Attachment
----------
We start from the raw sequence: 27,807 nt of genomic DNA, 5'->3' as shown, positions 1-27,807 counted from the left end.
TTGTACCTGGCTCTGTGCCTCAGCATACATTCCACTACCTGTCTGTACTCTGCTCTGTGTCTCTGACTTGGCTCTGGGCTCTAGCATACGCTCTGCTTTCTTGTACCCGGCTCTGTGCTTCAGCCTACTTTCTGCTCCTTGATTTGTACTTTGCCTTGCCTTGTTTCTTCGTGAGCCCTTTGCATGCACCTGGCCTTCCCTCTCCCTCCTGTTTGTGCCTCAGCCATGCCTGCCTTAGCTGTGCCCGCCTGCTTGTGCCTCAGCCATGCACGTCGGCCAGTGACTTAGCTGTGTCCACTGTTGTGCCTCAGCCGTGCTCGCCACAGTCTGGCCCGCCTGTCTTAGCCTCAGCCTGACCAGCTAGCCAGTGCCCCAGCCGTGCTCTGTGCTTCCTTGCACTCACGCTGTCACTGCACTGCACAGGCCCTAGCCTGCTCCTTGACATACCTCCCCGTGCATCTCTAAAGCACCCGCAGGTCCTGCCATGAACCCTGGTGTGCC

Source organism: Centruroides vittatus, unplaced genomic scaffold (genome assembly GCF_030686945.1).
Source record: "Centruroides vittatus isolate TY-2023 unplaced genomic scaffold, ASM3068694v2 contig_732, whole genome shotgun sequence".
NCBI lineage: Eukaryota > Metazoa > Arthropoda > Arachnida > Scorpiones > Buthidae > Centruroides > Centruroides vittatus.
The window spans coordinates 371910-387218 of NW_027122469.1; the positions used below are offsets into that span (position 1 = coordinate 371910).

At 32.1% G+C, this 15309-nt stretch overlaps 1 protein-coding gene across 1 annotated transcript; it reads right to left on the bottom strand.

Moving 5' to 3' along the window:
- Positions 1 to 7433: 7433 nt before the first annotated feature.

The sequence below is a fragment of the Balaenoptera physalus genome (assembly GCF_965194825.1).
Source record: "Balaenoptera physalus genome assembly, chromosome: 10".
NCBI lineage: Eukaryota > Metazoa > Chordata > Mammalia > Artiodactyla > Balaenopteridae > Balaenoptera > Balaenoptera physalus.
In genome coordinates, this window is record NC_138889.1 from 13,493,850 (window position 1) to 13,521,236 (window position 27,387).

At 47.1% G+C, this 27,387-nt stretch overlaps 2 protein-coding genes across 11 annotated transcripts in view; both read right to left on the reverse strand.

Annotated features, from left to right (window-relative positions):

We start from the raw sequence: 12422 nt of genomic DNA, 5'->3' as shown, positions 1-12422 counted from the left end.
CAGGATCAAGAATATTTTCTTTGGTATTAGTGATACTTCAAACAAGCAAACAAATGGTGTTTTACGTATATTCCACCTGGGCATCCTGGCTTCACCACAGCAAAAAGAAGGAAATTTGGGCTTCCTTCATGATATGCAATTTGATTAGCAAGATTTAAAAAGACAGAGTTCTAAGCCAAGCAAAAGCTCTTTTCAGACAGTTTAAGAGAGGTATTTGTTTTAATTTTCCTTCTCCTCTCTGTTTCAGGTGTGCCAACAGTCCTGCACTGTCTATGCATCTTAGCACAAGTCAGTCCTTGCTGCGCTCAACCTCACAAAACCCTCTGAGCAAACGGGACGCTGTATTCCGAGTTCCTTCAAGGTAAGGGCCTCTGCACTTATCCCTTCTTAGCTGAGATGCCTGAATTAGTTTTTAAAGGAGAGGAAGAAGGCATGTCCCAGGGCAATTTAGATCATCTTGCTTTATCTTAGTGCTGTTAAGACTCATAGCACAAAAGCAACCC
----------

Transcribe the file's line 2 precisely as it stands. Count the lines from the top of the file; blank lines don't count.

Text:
TTGTACCTGGCTCTGTGCCTCAGCATACATTCCACTACCTGTCTGTACTCTGCTCTGTGTCTCTGACTTGGCTCTGGGCTCTAGCATACGCTCTGCTTTCTTGTACCCGGCTCTGTGCTTCAGCCTACTTTCTGCTCCTTGATTTGTACTTTGCCTTGCCTTGTTTCTTCGTGAGCCCTTTGCATGCACCTGGCCTTCCCTCTCCCTCCTGTTTGTGCCTCAGCCATGCCTGCCTTAGCTGTGCCCGCCTGCTTGTGCCTCAGCCATGCACGTCGGCCAGTGACTTAGCTGTGTCCACTGTTGTGCCTCAGCCGTGCTCGCCACAGTCTGGCCCGCCTGTCTTAGCCTCAGCCTGACCAGCTAGCCAGTGCCCCAGCCGTGCTCTGTGCTTCCTTGCACTCACGCTGTCACTGCACTGCACAGGCCCTAGCCTGCTCCTTGACATACCTCCCCGTGCATCTCTAAAGCACCCGCAGGTCCTGCCATGAACCCTGGTGTGCC